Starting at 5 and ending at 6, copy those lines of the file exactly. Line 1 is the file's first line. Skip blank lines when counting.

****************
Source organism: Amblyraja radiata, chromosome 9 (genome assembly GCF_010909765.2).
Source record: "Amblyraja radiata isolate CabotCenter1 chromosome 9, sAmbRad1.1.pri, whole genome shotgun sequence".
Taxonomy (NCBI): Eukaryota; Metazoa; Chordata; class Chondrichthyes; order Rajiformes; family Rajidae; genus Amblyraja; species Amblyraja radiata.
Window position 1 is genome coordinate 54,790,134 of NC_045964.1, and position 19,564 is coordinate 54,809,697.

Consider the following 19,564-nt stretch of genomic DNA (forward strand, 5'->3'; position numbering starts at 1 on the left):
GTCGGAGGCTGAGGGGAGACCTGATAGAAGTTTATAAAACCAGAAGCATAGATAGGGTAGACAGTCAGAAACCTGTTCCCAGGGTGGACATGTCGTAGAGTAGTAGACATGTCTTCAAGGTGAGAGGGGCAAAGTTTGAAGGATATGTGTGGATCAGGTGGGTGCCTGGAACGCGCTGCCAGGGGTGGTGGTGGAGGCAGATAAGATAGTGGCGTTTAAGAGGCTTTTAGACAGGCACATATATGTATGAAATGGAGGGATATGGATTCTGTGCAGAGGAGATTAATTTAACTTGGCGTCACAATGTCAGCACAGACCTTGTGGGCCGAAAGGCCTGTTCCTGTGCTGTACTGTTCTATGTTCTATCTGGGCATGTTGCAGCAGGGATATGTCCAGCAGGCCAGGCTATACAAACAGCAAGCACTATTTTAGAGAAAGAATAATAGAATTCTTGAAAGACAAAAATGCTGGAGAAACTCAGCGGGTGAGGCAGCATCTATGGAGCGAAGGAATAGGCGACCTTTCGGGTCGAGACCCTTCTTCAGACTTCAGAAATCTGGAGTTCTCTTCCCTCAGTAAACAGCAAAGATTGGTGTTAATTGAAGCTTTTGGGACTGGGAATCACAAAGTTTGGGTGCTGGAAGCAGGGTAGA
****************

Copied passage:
Consider the following 19,564-nt stretch of genomic DNA (forward strand, 5'->3'; position numbering starts at 1 on the left):
GTCGGAGGCTGAGGGGAGACCTGATAGAAGTTTATAAAACCAGAAGCATAGATAGGGTAGACAGTCAGAAACCTGTTCCCAGGGTGGACATGTCGTAGAGTAGTAGACATGTCTTCAAGGTGAGAGGGGCAAAGTTTGAAGGATATGTGTGGATCAGGTGGGTGCCTGGAACGCGCTGCCAGGGGTGGTGGTGGAGGCAGATAAGATAGTGGCGTTTAAGAGGCTTTTAGACAGGCACATATATGTATGAAATGGAGGGATATGGATTCTGTGCAGAGGAGATTAATTTAACTTGGCGTCACAATGTCAGCACAGACCTTGTGGGCCGAAAGGCCTGTTCCTGTGCTGTACTGTTCTATGTTCTATCTGGGCATGTTGCAGCAGGGATATGTCCAGCAGGCCAGGCTATACAAACAGCAAGCACTATTTTAGAGAAAGAATAATAGAATTCTTGAAAGACAAAAATGCTGGAGAAACTCAGCGGGTGAGGCAGCATCTATGGAGCGAAGGAATAGGCGACCTTTCGGGTCGAGACCCTTCTTCAGACTTCAGAAATCTGGAGTTCTCTTCCCTCAGTAAACAGCAAAGATTGGTGTTAATTGAAGCTTTTGGGACTGGGAATCACAAAGTTTGGGTGCTGGAAGCAGGGTAGA